Welcome into Rounding the Bases presented by Community America Credit Union: Believe in Unbelievable. My name is Joel Goldberg. Thanks for joining for another episode of RTB. Quick shout out as always, to my friends at Chief of Staff, Kansas City, they really get it. They are recruiting firm, they are placing employees all over the country, not just here in Kansas City. What I love most about them and my partnership with them and some of the work that I do with them in terms of culture and, and teamwork is that they just understand people it’s always about people. So check them out chiefofstaffkc.com. Really appreciate their support and that of Community America. Today’s guest is this is serious about making business relationships fun. He’s a big picture thinker whose business ownership success strategies aren’t just proven, they’re super charging the entrepreneurial community. Meet Paul Kirch, podcast host turned founder of the exclusive think tank that it’s like rocket fuel for business. He calls it Boss Academy. That’s all caps BOSS, Boss Academy, but most just call it awesome. What began as a simple ambition to bring like minded professionals together has evolved into a growth acceleration platform that packs a major punch. With a master mind set on collaboration and his own set of rules, he’s facilitating successes, one breakthrough at a time, leading clients from W2 to working for you. And I’m even willing to have a guy that went to the University of Nebraska, on the podcast. Somewhat reluctantly. Just kidding, of course, because Nebraska wasn’t even in the Big 10 with my Wisconsin Badgers when Paul and I were in school. Paul, thanks for joining Rounding the Bases.
Paul Kirch 2:03
No, but we were pretty much dominating the Big Eight back then. So
Joel Goldberg 2:06
Now you dominate no one.
Paul Kirch 2:09
That hurts. That hurts.
Joel Goldberg 2:11
And I and I apologize, by the way, too, because you know, the bulk of my listenership is within my region. It’s of course across the country and around the world. So I apologize to all Husker fans out there. That was a, a cheap shot. And I know that we have a lot of Husker fans of the Royals in this neck of the woods too. It was just a nice, I need to extend the olive branch now to you.
Paul Kirch 2:33
Well, I don’t mean to break your heart here. But keep in mind that if we wanted to go see professional sports, Kansas City’s where we came, so we love that town. So, you know.
Joel Goldberg 2:45
I will tell you that when Husker fans show up at the ballpark, I’ve already sabotaged this whole podcast, what am I doing? But when Husker fans show up at the ballpark they are as loud and passionate as anybody. That that was true years ago. That’s still true. Still true now post Alex Gordon. But I’ll tell you, when Alex Gordon was playing, it was like you heard from every single person at the stadium that was there to see Alex Gordon, there’s so much pride there, which I always which I always loved and still love too. So little cheap shots at my friends from Nebraska but actually great people and regularly filling up Kauffman Stadium.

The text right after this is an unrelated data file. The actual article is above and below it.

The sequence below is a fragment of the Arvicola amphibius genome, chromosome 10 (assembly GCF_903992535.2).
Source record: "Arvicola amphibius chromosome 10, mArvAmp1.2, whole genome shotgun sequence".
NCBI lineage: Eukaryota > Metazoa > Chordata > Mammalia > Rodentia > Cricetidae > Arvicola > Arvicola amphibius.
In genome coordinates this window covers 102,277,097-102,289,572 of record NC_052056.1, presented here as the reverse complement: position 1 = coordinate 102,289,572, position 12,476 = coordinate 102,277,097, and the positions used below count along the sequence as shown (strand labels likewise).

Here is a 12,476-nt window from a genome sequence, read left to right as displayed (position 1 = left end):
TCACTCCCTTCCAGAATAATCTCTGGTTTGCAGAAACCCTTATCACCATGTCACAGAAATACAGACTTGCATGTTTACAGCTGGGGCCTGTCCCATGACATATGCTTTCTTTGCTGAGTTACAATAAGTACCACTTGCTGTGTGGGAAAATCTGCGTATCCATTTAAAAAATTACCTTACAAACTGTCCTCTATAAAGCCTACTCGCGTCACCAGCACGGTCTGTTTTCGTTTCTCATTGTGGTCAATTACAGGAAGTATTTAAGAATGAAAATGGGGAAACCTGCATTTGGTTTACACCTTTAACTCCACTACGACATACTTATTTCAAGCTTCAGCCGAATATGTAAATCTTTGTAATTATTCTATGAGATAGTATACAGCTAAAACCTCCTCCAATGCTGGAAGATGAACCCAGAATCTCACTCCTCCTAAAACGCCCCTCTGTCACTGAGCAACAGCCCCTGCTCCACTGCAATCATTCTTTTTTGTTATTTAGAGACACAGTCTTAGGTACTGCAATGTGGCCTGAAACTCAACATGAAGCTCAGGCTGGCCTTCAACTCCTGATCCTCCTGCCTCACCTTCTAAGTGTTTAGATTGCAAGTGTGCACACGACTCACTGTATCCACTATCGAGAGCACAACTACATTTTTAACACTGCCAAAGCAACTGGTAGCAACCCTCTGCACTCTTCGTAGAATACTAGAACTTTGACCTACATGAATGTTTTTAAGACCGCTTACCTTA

Paul Kirch 3:23
Don’t forget that instinct for knowledge. That’s why we weren’t proudly, so.
Joel Goldberg 3:27
I know, I know. I’ve heard this many times. Alright, let’s let’s dive into this a little bit. You and I were fortunate to meet earlier this summer. And I’m, I love what you’re doing. It’s It’s really exciting, exciting stuff. But I think and I say this so often the guests that you know that this has been an interesting journey for you. You didn’t, you didn’t begin this thinking of starting Boss Academy. It’s something that manifested well along the way. And interesting to me, in your case, that a lot of people nowadays are shifting into, hey, let’s start a podcast. Let’s well you did that. You already did that. It’s almost like the reverse. Right? A lot of people then say, Oh, well, maybe I’ll add a podcast to the mix. Tell me about this journey of yours.
Paul Kirch 4:10
Yeah, well, it’s, it’s really interesting. So I grew up in a small town in western Nebraska. And, yeah, I bleed red, all the way through. So from the beginning, but, you know, I wasn’t really surrounded by entrepreneurial examples. My dad was a teacher, my mom stayed home. And we lived in this small town of 365 people. So I surrounded by ranchers, and then there just wasn’t really any real examples of people running businesses. I had an aunt and uncle that inspired me but I always knew that I wanted to be an entrepreneur and I don’t know where they came from. But, you know, I tried little things here and there. And when I went to college, I ended up landing this great job in market research and I always had this burning desire to start my own company, but the more that I continued to work, the more that my career advanced and the more I thought it was never going to happen. But there was always a part of me that just felt unfulfilled. But man talk about fear holding me back, I thought, there’s just no way. So I thought, well, the closest thing to entrepreneurial role is a sales role. So I thought, you know, you kind of, can be almost like your own boss. So I went into sales. And it was a great move. For me, I learned a lot about sales, I really went all in, I studied the science of it, I started becoming a sales coach and sales leader. So when I did start my first company in 2009, I started by taking that leap of doing sales, coaching and consulting. But I would have never done it except for the fact that I was part of this acquisition for the company that I was with at the time, I absolutely love this company. And I was married, and my wife was pregnant. And I’m miserable under the new ownership. And I kept getting job offers because I was trying to leave, I ended up negotiating out of my contract and would apply for some jobs, and I’d get offers, I turned them down. And she’s like, You either need to take one of these jobs or go start this company you’ve always wanted to start. So I always jokingly say that her size six shoe pushed my backside off the cliff. And it allowed me to take that leap. But it was really a huge blessing because it allowed me to open up this side of me that I didn’t even know existed, you know, I never felt that was a really creative or innovative person. But instantly, I was kind of thrown in this role where I could be creative, I could give back I could serve and make a difference. So it’s it’s been an incredible journey. And it’s one that has led me to some amazing places.